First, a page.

The Georgia Tech Police Department (GTPD) received its Commission on Accreditation for Law Enforcement Agencies, Inc. (CALEA) certification on Aug. 3.
“This accreditation represents our commitment to excellence,” said the Georgia Tech Police Chief Teresa Crocker. In order to receive this accreditation, GTPD had to meet 480 CALEA standards.
“[Important standards include] use of force, code of conduct, vehicle pursuits,” said Lieutenant Mark Beebe, Accreditation Manager of the Department Standards Unit.
Policies implemented this year range from benefits for personnel to procedures for Interviews and Interrogations. All reforms have been created between 2009 and March of this year.
“There’s certainly more accountability and efficiency,” said Officer Eric Jan of the Department Standards Unit. Because of the many criteria that had to be met, GTPD is better equipped to protect the campus and serve this community.
License plate readers are an example of new technology being used by the force to check for stolen vehicles with the databases of the Department of Revenue and the Georgia Crime Information Center (GCIC).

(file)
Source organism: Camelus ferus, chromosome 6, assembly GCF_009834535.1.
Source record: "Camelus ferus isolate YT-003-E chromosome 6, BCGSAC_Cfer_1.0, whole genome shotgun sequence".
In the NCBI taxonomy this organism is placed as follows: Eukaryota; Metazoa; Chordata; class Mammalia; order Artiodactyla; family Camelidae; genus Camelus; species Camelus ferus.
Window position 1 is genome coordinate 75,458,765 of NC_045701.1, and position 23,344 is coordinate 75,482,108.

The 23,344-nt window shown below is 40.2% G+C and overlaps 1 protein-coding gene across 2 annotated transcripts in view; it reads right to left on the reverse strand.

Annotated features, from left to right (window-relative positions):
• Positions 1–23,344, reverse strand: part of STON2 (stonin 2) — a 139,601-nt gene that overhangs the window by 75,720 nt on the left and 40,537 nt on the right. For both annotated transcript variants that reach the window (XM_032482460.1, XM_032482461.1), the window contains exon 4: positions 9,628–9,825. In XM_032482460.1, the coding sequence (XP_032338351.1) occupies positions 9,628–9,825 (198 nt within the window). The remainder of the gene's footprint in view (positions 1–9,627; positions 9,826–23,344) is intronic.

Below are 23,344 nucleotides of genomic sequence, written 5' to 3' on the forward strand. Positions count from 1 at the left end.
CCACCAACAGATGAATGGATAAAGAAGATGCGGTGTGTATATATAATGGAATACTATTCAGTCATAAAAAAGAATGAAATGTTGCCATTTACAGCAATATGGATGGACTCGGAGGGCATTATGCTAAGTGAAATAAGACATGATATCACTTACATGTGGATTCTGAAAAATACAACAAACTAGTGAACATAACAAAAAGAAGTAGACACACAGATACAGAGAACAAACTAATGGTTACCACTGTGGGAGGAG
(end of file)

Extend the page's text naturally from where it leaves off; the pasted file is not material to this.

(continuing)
“We had to develop polices for the use of it,” said Officer Beebe. Because the force tries to use the latest technologies in campus safety, these polices describe both possibilities and limits to usage.
“I think … it sets us at a standard where we hire… people of excellence and we bring people in [to] do a job that’s considered above what you would probably get at most police departments,” Chief Crocker added.
Out of the 59 CALEA certified police departments, three have been certified under Chief Crocker’s watch while she was Chief of Police at East Carolina University, and Deputy Chief at North Carolina State University. Crocker wants to emphasize that the accolade is the result of an exhaustive and expansive group effort between the ten departments in charge of everything from game day safety to IT.
“Police officers don’t particularly like change… and so I think that …you have to get them involved in helping write these policies…so we need that institutional knowledge,” she said. There was especially a challenge in meeting all 480 standards because CALEA did not explicity state how to meet them, just that the standards needed to be met.
In the next three years, the Police Department hopes to continue improving its service to the community through gaining more certifications.
“We also want to get accreditation with the International Association of Campus Law Enforcement Administration… and we also want to get accredited through the state certification processs…and then come back around to CALEA in the next three years,” Chief Crocker said, since CALEA certification is valid for only three years. “We believe… that we will continue to progress.”